When you train people that they are victims that cannot make it without help, not survivors who can bounce back from anything, you make people settle instead of dream. They begin to think they are owed a certain standard of living. The more entitlements you bestow, the more entitlements need to be created to satisfy their growing “needs.”

And then, finally, you get to the point that you can’t get off the government reservation. You realize that you can make more money being poor and taking government support than you can by working your way to self-sufficiency. A minimum wage is not enough to make it. If you try to get a job, they cut your benefits. When you get a raise, they cut it again often reducing your monthly income—income you need to take care of your family. It pays to be dependent.

A minimum wage was never supposed to be enough. It was often starting pay that forced you to aspire, learn, work hard, and earn the raises you deserved. People who struggled got charity from family and local community agencies. People helped others through tough times. Now, we expect government to do that.

Non-profit charities are judged on how effective they are in getting donated funds to the people who need it. Government is less efficient, and taxes often support bigger government and unnecessary bureaucracies. When the private sector loses jobs and businesses during a pandemic, their lives are ruined. Not a single government job or salary is lost.

In addition, government agencies and support are impersonal and involve layers of bureaucracy. They are not as effective as local agencies in isolating the specific needs, avoiding being conned, and finding the best way to help. Their help is personal instead of bureaucratic.

When you give to charity out of your desire to help, you are sacrificing your own money. You pay a price for your commitment to care. When you elect politicians who promise to help the less fortunate, you are, in most cases, voting to have your wealthier neighbors pay for your charity. That’s right. Democrats love to say that the wealthy do not pay their fair share, but the latest federal tax numbers indicate that the top 1% earn 21% of America’s income and pay 38.5% of the total federal income taxes. The bottom 50% of wage owners pay only 3% of the federal taxes received. To elect politicians who take from your neighbor to do your caring is far from noble. It’s closer to legalized robbery.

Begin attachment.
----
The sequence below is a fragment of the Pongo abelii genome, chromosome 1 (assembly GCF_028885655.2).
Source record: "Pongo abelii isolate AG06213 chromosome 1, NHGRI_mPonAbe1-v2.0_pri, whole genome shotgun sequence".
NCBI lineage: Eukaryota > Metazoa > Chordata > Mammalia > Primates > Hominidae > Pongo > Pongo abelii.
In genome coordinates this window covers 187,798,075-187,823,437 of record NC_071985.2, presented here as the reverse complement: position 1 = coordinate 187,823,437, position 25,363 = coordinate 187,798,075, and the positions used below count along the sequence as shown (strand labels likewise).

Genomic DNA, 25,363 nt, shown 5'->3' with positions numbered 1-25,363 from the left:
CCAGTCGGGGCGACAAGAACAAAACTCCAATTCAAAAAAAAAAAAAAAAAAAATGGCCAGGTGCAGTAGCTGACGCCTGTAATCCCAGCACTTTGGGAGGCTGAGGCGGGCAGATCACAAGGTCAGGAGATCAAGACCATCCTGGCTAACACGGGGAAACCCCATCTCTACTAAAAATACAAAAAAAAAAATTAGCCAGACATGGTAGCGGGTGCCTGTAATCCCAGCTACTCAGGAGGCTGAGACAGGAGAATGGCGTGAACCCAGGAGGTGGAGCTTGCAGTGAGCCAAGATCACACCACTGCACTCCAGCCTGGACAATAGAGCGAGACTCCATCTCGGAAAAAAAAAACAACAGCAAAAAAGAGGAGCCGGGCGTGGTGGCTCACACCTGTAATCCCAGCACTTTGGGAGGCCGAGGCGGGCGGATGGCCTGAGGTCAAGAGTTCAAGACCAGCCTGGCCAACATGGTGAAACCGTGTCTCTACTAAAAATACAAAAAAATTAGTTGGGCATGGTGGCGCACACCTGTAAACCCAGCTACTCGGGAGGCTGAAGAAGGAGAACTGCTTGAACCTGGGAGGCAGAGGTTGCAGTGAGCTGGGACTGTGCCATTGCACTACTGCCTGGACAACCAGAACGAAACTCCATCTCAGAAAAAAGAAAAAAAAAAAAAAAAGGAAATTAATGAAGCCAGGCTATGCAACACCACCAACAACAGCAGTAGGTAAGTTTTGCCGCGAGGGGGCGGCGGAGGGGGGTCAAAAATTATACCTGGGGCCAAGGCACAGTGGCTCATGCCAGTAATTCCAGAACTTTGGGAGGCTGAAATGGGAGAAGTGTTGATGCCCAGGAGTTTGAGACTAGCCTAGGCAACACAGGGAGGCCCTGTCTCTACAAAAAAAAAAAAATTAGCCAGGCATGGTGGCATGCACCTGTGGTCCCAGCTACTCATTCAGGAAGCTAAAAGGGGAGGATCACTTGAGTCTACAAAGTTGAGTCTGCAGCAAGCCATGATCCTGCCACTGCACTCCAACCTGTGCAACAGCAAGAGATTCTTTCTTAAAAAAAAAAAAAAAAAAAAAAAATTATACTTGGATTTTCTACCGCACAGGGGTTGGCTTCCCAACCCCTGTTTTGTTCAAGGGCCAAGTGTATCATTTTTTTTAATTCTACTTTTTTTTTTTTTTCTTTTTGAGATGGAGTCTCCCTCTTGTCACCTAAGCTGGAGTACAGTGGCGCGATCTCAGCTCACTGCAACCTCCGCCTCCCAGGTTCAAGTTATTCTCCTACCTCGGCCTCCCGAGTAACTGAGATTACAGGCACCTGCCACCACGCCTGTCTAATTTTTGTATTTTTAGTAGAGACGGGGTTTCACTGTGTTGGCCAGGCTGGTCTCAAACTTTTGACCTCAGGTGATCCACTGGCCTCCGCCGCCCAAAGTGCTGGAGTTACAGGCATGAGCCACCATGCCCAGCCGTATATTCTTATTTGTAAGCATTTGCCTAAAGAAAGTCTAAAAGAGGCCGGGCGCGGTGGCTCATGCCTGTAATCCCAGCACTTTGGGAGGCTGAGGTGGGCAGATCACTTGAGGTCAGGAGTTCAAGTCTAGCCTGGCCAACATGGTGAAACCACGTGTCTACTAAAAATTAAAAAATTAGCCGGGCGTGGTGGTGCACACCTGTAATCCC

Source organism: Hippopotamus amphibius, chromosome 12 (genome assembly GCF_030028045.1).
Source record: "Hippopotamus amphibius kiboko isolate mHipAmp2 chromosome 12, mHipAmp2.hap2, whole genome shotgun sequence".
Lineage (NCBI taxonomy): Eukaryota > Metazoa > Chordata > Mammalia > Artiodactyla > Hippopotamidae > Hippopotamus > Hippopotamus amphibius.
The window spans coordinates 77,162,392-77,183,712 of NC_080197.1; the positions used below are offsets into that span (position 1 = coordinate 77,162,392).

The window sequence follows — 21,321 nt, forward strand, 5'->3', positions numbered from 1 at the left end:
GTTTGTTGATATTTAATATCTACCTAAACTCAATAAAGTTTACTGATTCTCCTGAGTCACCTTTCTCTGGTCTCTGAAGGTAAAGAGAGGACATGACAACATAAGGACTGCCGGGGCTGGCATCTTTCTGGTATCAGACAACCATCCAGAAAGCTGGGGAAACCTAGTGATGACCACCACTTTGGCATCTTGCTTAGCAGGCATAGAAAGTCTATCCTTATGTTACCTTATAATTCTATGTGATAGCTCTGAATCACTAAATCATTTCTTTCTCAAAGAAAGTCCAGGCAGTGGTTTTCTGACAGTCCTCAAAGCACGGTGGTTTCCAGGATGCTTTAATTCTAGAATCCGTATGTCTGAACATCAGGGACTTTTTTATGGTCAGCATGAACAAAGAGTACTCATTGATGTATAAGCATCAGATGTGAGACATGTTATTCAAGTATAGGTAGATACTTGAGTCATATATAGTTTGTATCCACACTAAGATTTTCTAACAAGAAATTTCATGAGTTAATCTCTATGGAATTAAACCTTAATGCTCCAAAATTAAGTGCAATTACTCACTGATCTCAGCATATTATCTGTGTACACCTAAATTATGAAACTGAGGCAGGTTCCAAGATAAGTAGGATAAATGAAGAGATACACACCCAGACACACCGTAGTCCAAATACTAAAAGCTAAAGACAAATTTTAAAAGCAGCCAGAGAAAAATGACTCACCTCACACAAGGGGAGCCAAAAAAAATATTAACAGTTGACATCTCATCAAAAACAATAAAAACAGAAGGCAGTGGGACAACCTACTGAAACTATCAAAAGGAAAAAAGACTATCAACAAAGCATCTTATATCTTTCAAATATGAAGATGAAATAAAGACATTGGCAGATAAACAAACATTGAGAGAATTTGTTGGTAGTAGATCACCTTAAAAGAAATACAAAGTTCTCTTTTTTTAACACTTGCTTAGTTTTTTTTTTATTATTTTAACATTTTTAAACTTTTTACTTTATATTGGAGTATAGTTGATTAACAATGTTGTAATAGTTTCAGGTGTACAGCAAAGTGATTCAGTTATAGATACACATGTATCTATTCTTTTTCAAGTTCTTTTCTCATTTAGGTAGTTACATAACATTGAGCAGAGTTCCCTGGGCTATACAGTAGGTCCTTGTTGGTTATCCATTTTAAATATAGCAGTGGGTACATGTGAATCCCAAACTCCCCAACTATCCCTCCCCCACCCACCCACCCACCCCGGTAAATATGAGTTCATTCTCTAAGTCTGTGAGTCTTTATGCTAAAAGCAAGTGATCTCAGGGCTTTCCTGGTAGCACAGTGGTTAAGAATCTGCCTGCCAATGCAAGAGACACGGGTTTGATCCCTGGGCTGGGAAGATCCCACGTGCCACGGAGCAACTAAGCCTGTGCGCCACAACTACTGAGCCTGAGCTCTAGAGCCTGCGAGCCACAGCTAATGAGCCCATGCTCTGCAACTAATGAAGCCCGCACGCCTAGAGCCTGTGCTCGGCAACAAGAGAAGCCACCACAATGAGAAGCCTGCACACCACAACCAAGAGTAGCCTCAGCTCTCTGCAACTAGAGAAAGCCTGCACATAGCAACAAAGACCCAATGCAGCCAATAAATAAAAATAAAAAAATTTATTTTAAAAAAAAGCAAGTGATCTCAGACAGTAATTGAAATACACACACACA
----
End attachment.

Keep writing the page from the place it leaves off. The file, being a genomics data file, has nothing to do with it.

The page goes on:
There is a certain humility that comes from receiving aid from a non-profit. You know people had to sacrifice to help you. You are thankful. You hope that one day, you will be successful enough to pay your share in helping others who will need the same help you received.

Entitlements make you feel like you are owed support. America has always been a place we were free to pursue happiness, success, and financial security. We have too many looking to Washington for the answer to their plight instead of looking in a mirror and getting busy finding a way to secure their own success and self-sufficiency. You don’t like it when your own children won’t leave the nest, find a job and support themselves. Why do you feel it’s right for our country to do that for those who do not bounce back from tough times to earn their own way?

Conservatives are likely to embrace the powerful statement by President John Kennedy, "Ask not what your country can do for you. Ask what you can do for your country." That starts with carrying your own weight and expecting others to bounce back and do the same. 

Terry Paulson is  PhD psychologist, author, and professional speaker on Earned Optimism, Making Change Work, Claiming Your American Dream, and Becoming a Conservative Values Voter. Contact him to speak before your group at terry@terrypaulson.com.